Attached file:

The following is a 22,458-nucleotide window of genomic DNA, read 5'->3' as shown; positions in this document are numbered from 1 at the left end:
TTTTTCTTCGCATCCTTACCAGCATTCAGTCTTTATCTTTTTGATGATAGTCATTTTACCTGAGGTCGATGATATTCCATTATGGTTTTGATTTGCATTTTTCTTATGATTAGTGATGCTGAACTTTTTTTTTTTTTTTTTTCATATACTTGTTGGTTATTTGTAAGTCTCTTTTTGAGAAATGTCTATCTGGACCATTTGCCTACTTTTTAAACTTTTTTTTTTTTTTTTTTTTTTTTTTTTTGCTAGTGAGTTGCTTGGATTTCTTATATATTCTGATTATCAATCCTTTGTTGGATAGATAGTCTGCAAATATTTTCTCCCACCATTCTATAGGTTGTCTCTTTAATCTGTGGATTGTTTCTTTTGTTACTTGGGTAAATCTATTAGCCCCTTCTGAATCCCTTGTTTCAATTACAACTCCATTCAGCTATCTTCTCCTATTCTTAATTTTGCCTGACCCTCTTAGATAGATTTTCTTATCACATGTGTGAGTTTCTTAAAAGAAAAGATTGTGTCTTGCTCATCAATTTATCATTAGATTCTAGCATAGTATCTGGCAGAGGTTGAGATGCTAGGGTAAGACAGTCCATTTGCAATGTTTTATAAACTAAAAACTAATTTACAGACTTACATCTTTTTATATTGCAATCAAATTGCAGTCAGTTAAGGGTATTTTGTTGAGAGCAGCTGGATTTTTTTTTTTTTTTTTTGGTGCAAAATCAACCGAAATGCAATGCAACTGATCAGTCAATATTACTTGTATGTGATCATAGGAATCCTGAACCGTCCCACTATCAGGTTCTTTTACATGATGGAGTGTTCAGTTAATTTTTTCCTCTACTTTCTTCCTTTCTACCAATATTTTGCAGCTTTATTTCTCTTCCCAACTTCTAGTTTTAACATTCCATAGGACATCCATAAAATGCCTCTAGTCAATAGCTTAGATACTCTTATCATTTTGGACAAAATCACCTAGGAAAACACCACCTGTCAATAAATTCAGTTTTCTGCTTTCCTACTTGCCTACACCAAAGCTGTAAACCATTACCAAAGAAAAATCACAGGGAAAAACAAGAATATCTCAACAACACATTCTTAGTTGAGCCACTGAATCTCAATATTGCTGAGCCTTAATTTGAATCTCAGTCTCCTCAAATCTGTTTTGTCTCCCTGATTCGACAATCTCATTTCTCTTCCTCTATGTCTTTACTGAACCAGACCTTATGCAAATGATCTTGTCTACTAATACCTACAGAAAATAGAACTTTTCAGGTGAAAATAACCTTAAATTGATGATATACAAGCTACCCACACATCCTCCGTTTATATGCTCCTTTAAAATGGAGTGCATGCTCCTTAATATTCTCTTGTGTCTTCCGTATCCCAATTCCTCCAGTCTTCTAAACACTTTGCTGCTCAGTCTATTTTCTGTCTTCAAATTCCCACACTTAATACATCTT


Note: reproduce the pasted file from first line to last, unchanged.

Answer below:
The following is a 22,458-nucleotide window of genomic DNA, read 5'->3' as shown; positions in this document are numbered from 1 at the left end:
TTTTTCTTCGCATCCTTACCAGCATTCAGTCTTTATCTTTTTGATGATAGTCATTTTACCTGAGGTCGATGATATTCCATTATGGTTTTGATTTGCATTTTTCTTATGATTAGTGATGCTGAACTTTTTTTTTTTTTTTTTTCATATACTTGTTGGTTATTTGTAAGTCTCTTTTTGAGAAATGTCTATCTGGACCATTTGCCTACTTTTTAAACTTTTTTTTTTTTTTTTTTTTTTTTTTTTTGCTAGTGAGTTGCTTGGATTTCTTATATATTCTGATTATCAATCCTTTGTTGGATAGATAGTCTGCAAATATTTTCTCCCACCATTCTATAGGTTGTCTCTTTAATCTGTGGATTGTTTCTTTTGTTACTTGGGTAAATCTATTAGCCCCTTCTGAATCCCTTGTTTCAATTACAACTCCATTCAGCTATCTTCTCCTATTCTTAATTTTGCCTGACCCTCTTAGATAGATTTTCTTATCACATGTGTGAGTTTCTTAAAAGAAAAGATTGTGTCTTGCTCATCAATTTATCATTAGATTCTAGCATAGTATCTGGCAGAGGTTGAGATGCTAGGGTAAGACAGTCCATTTGCAATGTTTTATAAACTAAAAACTAATTTACAGACTTACATCTTTTTATATTGCAATCAAATTGCAGTCAGTTAAGGGTATTTTGTTGAGAGCAGCTGGATTTTTTTTTTTTTTTTTTGGTGCAAAATCAACCGAAATGCAATGCAACTGATCAGTCAATATTACTTGTATGTGATCATAGGAATCCTGAACCGTCCCACTATCAGGTTCTTTTACATGATGGAGTGTTCAGTTAATTTTTTCCTCTACTTTCTTCCTTTCTACCAATATTTTGCAGCTTTATTTCTCTTCCCAACTTCTAGTTTTAACATTCCATAGGACATCCATAAAATGCCTCTAGTCAATAGCTTAGATACTCTTATCATTTTGGACAAAATCACCTAGGAAAACACCACCTGTCAATAAATTCAGTTTTCTGCTTTCCTACTTGCCTACACCAAAGCTGTAAACCATTACCAAAGAAAAATCACAGGGAAAAACAAGAATATCTCAACAACACATTCTTAGTTGAGCCACTGAATCTCAATATTGCTGAGCCTTAATTTGAATCTCAGTCTCCTCAAATCTGTTTTGTCTCCCTGATTCGACAATCTCATTTCTCTTCCTCTATGTCTTTACTGAACCAGACCTTATGCAAATGATCTTGTCTACTAATACCTACAGAAAATAGAACTTTTCAGGTGAAAATAACCTTAAATTGATGATATACAAGCTACCCACACATCCTCCGTTTATATGCTCCTTTAAAATGGAGTGCATGCTCCTTAATATTCTCTTGTGTCTTCCGTATCCCAATTCCTCCAGTCTTCTAAACACTTTGCTGCTCAGTCTATTTTCTGTCTTCAAATTCCCACACTTAATACATCTT